(4) Dependence is when an individual has a physical or psychological need for a medication beyond the original purpose. For example, a person taking laxatives for a long time may become physically dependent on them in order to have a bowel movement. Painkillers can cause psychological dependence.

(4) Interactions can occur between medications (prescribed or OTC), as well as between medications and food. For example, two or more drugs taken together can produce a more intense effect, which may be desired or may be harmful to the body. Or, two drugs taken at the same time can interact to produce a side effect that does not occur when the drugs are taken separately. Sometimes taking a drug with a certain type of food can reduce the desired effect of the medicine.  Ask your doctor or your pharmacist about possible interactions of your medicines and whether or not to take them with food.

(5) No apparent effect means that the medicine a person is taking is not doing the job for which it was prescribed. If this happens, tell your health care provider. Ask before you take the medicine how long it should take to see an effect.

6) Paradoxical effect means that a medicine produces the opposite effect for which it was designed. Some prescribed anti-anxiety medicines are supposed to make you feel calm and relax your muscles. However, in a few patients the very same medicine can increase their anxiety, irritation and agitation. Tell your health care provider or pharmacist about any unexpected or unusual reactions to a medicine.

Why Do Some Medications Cost so Much?

Some medications are very expensive. Prescription drugs that have been recently developed can be expensive because the drug company has a patent on the drug and is trying to recover the costs of the research that went into creating the drug. Also, a drug may be expensive because it is designed to treat a rare disease that not many people have. On the other hand, some drugs that have been available for several years may have “generic” versions, which are just as effective as the “brand name” drug, but are much less expensive. Whenever you get a new prescription, ask your doctor if there is a generic version. It may be possible to reduce your costs. 

How Do I Manage My Medications?

People with physical disabilities sometimes take multiple medicines. Here are some tips for managing your medication regimen.

  • Know your medications. Study your medications’ contraindications (warnings about how to use) and side effects. Ask your pharmacist or doctor:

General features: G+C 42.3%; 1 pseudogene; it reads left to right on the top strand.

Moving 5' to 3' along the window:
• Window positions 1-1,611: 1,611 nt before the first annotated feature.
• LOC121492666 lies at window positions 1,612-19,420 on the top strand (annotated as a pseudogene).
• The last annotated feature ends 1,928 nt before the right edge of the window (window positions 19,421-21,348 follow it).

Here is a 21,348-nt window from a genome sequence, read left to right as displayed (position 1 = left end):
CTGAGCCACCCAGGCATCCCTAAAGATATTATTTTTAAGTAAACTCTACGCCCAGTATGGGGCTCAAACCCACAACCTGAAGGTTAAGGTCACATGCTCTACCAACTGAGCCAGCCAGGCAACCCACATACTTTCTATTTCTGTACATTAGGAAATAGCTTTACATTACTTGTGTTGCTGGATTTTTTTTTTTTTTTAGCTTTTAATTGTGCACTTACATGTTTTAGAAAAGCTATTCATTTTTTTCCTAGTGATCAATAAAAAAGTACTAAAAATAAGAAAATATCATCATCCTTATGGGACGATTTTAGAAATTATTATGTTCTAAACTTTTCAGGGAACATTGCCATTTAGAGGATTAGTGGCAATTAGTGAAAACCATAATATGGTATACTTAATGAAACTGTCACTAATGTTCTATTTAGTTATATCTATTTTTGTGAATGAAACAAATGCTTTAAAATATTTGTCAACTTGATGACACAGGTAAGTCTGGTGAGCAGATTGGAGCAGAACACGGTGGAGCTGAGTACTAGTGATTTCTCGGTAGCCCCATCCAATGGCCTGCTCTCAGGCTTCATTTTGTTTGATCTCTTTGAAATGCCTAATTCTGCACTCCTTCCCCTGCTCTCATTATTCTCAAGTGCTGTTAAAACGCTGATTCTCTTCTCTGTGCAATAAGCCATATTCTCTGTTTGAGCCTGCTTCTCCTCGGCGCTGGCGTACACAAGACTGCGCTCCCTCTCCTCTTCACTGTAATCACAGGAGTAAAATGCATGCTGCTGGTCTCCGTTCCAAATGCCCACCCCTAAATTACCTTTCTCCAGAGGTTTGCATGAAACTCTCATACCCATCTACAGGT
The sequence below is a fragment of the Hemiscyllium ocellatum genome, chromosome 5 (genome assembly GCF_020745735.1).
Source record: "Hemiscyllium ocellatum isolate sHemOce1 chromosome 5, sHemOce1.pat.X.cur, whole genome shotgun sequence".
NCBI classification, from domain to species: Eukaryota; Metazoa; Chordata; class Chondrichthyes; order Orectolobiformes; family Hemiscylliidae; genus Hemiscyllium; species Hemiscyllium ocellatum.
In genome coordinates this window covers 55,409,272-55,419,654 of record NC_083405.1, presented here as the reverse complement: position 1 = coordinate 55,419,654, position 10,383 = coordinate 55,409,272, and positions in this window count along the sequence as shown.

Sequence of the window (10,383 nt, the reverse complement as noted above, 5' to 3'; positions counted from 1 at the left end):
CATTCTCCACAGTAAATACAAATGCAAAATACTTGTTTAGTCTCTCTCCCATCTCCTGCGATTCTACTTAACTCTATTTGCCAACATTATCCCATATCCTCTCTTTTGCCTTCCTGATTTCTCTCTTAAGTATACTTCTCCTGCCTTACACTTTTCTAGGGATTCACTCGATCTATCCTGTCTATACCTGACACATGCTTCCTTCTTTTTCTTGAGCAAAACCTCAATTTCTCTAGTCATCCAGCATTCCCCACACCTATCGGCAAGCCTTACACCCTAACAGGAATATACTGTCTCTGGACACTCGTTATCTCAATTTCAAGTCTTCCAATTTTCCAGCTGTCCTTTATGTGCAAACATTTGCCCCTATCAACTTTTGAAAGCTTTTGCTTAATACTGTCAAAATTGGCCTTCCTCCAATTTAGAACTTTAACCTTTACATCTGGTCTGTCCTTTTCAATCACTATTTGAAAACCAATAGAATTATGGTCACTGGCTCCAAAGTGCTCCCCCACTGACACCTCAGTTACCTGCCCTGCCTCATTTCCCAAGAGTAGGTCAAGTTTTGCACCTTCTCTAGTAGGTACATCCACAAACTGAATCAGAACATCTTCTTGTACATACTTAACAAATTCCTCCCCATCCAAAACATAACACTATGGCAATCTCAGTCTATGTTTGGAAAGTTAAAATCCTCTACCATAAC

1. Is there a certain time of day I should take the prescribed medication?
  2. Do I take it with food or liquids? Are there foods I need to avoid?
  3. What happens if I miss a dosage?
  4. What side effects should I look for?
  5. Is it OK to take the generic form of the prescribed medicine to reduce my costs?
  6. Will the medicine interfere with other medications I’m taking?
  • Keep a current record of the medicines you take.
  • Provide a complete list of all medications you take, including OTC drugs, when you visit your health care provider. If you don’t get all of your medications filled by the same pharmacy, tell your pharmacists about your other prescriptions so they can check for drug interactions.
  • Monitor your response to the medicine. Is it working? If it doesn’t seem to be producing the desired effect, talk to your health care provider or pharmacist.
  • Monitor your weight as well. The dosage of some medicines, such as insulin, is based on a person’s weight. (If your doctor doesn’t have a wheelchair-accessible scale and you require one, ask your doctor or your local hospital where in your community you might be weighed.)
  • Learn about your health care coverage to see if your medications are covered.

For more information on managing your medications, please refer to the resource section.


What is Medication (PDF) (New Hampshire Deparmtment of Health and Human Services) 

Medication Management (Janet Greenhut, MD) 

Managing your Medications (American Liver Foundation)